Referral sources: I will do one breakfast, one lunch and one coffee per week with someone who can refer business to me.
Blog: If you commit to a blog, you must write content regularly. 
Speaking engagements: If you are comfortable making speeches, look for opportunities to give them.
Boards/community involvement: Boards can increase your profile, but they can require plenty of extra work.
LinkedIn: I will connect to three lawyers/referral sources per week on LinkedIn.
Public relations: Write articles for publications.

Without a plan, it’s too easy to not focus on your marketing. Or market only when you don’t have enough work. Marketing is a process, not a vending machine. (How great would that be: drop in $100 and out pops a paying client?)

If you think that doing no marketing is still an option, read this shocker.

6. Referral networks are key.

Most lawyers understand the importance of referral networks. If you know lawyers in complementary practice areas who can feed you work, that’s huge. You should also know lawyers in your practice areas, because sometimes you also need them because of conflicts.

Smart lawyers leverage referral networks all the time. It takes effort to build a solid referral network. The secret sauce is they must be mutual and work for both lawyers. You have to give and receive referrals.

Here is an earlier article about how to set up effective referral sources.

Also, review and update your LinkedIn profile. If you don’t have a LinkedIn profile you are missing the boat. LinkedIn works and is a great way to connect with lawyers across Canada and internationally. Comment on their “shares” and see if you can strike up a conversation.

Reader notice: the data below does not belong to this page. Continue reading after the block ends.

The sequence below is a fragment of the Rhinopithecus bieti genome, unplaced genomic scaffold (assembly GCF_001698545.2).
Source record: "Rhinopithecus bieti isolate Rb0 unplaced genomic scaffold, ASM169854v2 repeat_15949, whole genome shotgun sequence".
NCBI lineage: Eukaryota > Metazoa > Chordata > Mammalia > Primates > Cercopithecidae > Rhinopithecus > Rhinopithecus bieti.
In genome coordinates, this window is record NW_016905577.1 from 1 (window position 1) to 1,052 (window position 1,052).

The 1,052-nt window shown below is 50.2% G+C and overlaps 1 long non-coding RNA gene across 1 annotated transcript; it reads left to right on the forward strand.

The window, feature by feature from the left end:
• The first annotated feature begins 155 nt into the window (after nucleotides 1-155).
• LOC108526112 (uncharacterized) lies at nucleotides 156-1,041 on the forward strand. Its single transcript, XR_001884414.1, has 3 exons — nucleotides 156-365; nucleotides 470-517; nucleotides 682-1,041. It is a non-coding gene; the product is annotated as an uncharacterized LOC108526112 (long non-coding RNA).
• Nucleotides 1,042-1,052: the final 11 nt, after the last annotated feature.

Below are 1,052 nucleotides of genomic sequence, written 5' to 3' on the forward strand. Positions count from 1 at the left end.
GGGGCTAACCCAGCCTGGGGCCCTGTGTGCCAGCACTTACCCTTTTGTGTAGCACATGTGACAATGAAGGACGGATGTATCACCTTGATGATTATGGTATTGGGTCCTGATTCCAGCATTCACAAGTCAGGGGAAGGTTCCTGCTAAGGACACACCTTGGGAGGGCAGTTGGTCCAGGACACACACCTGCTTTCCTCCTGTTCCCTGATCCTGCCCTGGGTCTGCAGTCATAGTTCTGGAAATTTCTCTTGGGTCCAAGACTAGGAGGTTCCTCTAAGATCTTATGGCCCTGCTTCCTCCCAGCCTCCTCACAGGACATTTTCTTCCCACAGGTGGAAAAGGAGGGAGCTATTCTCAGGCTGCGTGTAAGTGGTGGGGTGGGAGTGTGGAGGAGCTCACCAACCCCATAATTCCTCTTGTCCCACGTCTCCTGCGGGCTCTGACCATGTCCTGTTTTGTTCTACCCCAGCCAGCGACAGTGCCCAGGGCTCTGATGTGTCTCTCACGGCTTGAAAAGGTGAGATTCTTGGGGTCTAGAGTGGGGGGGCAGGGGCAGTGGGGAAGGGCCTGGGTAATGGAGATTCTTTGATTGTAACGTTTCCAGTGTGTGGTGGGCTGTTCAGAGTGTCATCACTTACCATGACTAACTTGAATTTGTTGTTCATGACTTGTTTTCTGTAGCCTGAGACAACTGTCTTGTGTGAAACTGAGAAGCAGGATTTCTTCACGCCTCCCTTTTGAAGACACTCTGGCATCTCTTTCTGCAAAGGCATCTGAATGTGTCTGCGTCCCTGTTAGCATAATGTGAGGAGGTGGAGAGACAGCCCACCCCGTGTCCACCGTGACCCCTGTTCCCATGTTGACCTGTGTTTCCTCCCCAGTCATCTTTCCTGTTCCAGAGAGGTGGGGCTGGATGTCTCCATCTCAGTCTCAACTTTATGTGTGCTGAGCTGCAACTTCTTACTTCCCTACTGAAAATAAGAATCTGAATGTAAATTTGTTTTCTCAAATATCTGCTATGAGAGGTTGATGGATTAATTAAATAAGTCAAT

Here is an earlier article about how to write a lawyer profile on LinkedIn that stands out.

And here’s an earlier article about how lawyers can use LinkedIn to beef up their referral sources.

As important as websites are for B2C law firms, at least two of The Legal A Team’s clients don’t rely on them for client leads at all. Instead, they have very robust referral networks.

7. Be disciplined about social media.

Google likes it when you use social media. And there are many social media sites. You can waste time getting “likes” and “shares” but not prospects for initial consultations. So it's important to figure out who your ideal clients are and if they use social networks. Otherwise, you're wasting your time or educating your competition — or both. 

The other thing to seriously consider is that social media is very crowded and becoming more so. In many cases, people on sites like Twitter connect to you to sell you products and services. So, you may end up with an opt-in to a stream of junk mail.

Here’s an earlier article about the risks of social media

While referral networks function in strange and mysterious ways, it's important to consider where your resources are best applied and how to get the most from your marketing dollars. 

Jana Schilder is a marketing and public relations expert and co-founder of The Legal A Team